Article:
Plaintiff's report, prepared at Marvin's request, stated he had completed a firearms training class at the Mattoon pistol range on Friday, March 24, 1995. Plaintiff wrote, "After the class, while en route home, I stopped at The Place Tavern in Ashmore, Illinois." He continued in his report to say he stayed in Ashmore until 12 or 12:30 a.m. playing pool and socializing.

On the evening of March 24, sheriff's department telecommunicator Kim Anderson met some friends at The Place Tavern for a drink, arriving around 7 p.m. Upon entering, she saw plaintiff standing at the end of the bar drinking from a short green bottle. When plaintiff joined Anderson and her friends, she commented to him he was not supposed to be drinking eight hours before beginning a work shift. Plaintiff replied he was thinking of calling in sick. Anderson refused to let plaintiff use her car phone. Anderson then overheard plaintiff ask a man with him whether he could use the man's car phone to call in sick. When plaintiff returned to the bar, she asked him if he had called the jail and he stated he had. Anderson accompanied plaintiff to another bar in Ashmore and returned with him later to The Place.

The following week Anderson was asked to visit with Lieutenant Beier in the sheriff's department about plaintiff's whereabouts on the evening of March 24. Earlier on the day she met with Beier, plaintiff called her and inquired if she knew why Beier wanted to talk with her. She replied she did not, but they then discussed that it might be about plaintiff. He asked what she was going to say to Beier and asked her to call him after the meeting with Beier so their stories could match up.

Plaintiff contacted Anderson after she got off work by approaching her in the parking lot adjacent to the county jail. She testified he was sitting in his car with the lights off and then pulled up to her to inquire what was said in her conversation with Beier. She stated he asked her what she had said about him drinking on the evening in question. Anderson also testified to another incident in the parking lot where plaintiff asked her what was being said around the department about him calling in sick.

Amanda Clough testified that when plaintiff approached her and Anderson in The Place on March 24 he had an imported beer bottle in his hand. He asked her for "dirt" on her estranged husband, Sergeant John Clough, also with the sheriff's department. She heard him state he was going to call in sick. Amanda noticed he was gone for awhile and returned, mentioned he had called work, spoken with Sergeant Clough, and told him he woke up sick and vomiting. She overheard plaintiff tell Anderson not to "rat him out."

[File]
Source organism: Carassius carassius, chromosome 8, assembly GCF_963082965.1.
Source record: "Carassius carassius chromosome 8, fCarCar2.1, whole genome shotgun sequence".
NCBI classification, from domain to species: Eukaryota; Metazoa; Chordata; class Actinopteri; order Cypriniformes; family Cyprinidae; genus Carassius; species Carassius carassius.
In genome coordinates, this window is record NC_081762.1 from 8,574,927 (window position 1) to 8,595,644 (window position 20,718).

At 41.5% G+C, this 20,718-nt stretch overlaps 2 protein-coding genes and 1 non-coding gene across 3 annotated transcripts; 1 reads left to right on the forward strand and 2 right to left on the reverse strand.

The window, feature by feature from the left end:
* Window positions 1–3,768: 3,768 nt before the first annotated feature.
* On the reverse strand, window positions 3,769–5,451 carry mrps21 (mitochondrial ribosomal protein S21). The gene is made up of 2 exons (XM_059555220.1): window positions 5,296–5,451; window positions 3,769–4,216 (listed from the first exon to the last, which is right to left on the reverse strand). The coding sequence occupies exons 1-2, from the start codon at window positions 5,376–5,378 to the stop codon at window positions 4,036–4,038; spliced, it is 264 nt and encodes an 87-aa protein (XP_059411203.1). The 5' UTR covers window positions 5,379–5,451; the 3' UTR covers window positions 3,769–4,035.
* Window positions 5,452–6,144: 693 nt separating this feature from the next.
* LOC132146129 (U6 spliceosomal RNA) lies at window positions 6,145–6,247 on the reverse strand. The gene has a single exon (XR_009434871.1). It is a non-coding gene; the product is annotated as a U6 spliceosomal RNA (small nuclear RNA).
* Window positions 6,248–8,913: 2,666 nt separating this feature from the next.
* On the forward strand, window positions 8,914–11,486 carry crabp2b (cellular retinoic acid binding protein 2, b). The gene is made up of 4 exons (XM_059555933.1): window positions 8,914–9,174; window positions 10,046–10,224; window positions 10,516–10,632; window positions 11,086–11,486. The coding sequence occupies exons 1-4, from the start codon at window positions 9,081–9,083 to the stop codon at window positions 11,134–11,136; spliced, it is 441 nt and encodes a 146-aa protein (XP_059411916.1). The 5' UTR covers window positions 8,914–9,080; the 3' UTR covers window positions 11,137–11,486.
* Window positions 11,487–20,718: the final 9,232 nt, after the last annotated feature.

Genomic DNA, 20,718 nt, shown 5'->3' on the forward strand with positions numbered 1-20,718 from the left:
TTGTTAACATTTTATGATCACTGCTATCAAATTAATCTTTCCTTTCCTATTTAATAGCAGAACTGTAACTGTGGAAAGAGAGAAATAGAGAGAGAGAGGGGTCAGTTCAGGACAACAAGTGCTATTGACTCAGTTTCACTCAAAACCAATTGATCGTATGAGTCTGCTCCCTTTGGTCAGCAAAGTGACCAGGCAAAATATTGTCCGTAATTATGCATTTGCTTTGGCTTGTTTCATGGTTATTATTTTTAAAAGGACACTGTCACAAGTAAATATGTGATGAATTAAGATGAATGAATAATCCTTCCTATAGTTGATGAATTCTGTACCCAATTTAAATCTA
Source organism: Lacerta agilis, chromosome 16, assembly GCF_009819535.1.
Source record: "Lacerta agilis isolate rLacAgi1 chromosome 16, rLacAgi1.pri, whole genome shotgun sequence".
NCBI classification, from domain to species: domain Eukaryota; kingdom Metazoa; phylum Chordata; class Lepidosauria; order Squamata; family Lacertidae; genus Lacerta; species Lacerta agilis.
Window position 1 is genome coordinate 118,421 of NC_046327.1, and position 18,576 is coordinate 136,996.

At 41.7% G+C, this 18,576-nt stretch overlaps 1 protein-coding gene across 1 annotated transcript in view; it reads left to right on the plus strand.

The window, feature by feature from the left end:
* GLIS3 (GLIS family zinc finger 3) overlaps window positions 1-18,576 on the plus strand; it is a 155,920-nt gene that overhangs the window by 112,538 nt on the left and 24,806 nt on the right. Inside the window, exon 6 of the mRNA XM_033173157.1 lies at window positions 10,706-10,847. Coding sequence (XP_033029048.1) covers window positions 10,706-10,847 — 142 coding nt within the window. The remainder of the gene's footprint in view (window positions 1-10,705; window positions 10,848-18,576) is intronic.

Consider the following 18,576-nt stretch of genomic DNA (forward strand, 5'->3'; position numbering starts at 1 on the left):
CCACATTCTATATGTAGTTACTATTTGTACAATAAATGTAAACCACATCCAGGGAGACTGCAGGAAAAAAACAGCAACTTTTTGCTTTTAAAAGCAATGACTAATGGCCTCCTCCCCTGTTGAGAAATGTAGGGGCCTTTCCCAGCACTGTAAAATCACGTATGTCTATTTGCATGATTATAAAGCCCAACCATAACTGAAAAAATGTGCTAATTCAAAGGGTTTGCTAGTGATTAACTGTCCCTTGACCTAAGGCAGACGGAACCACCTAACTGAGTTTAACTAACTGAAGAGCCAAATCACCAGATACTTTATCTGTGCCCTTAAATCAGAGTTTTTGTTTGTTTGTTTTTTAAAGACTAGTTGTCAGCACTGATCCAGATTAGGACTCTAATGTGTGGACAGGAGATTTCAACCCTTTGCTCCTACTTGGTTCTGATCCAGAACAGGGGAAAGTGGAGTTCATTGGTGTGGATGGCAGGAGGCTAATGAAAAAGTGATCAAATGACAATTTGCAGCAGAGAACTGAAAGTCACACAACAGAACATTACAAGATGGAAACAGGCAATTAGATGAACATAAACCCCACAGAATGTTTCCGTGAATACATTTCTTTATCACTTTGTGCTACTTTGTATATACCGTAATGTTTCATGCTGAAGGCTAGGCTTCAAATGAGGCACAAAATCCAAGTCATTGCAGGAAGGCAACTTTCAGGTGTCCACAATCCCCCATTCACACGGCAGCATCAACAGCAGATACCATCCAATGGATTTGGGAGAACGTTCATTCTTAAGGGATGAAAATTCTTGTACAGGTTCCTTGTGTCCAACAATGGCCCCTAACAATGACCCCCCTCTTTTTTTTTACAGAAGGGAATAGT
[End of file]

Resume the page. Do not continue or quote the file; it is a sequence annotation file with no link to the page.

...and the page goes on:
Plaintiff testified he volunteered to be trained as a firearms instructor for the sheriff's department and after working the midnight shift on March 23, 1995, attended the in-service training class until around 4:30 p.m. He then worked his regular midnight shift on March 24 and reported for another full day of training. After concluding the second day of training, plaintiff testified he went home and tried to sleep but could not do so and went to "The Place" about 5:30 or 6 p.m. He encountered Anderson, a dispatcher for the sheriff's department, and her friends, Amanda and Jeff Reeves. During the evening, plaintiff was with his friend, Steve Childress.

Plaintiff used Childress' cellular phone to call the sheriff's department and report he would not be at work. He testified he called in sick because he was tired, had muscle aches, and did not believe he would be able to perform his duties. Plaintiff testified he was not aware of any rule which required him to be at home when he called in sick.

On June 30, 1995, the Commission issued its written order in which it found the following charges proved with the applicable rules violations:

"a. [Plaintiff] telephoned the Coles County Sheriff's Department at approximately 8:56 p.m., Friday, March 24, 1995, and reported that he was sick and would not be able to report for his next tour of duty which was to begin at 12:00 a.m., Saturday, March 25, 1995, and end at 8:00 a.m., Saturday, March 25, 1995. [Plaintiff] did not report for work and was absent during his assigned hours. Records indicate Sergeant Steve Darimont filled part of the shift between the hours of 12:00 a.m. and 4:00 a.m. and that Patrol Officer Bob Butler worked the 4:00 a.m. to 8:00 a.m. portion of the shift remaining.

Unsatisfactory Performance

Neglect of Duty


Abuse of Sick Leave

b. [Plaintiff] was off duty and present at The Place, a tavern located in Ashmore, Coles County, Illinois, both prior to and after telephoning the department and reporting that he was sick and unable to report for work.

Unsatisfactory Performance

Neglect of Duty

Abuse of Sick Leave

d. [Plaintiff] made statements to another member of the Coles County Sheriff's Department, that being Telecommunicator Kim Anderson who was off duty and present at The Place Tavern that he intended to phone in sick.

Neglect of Duty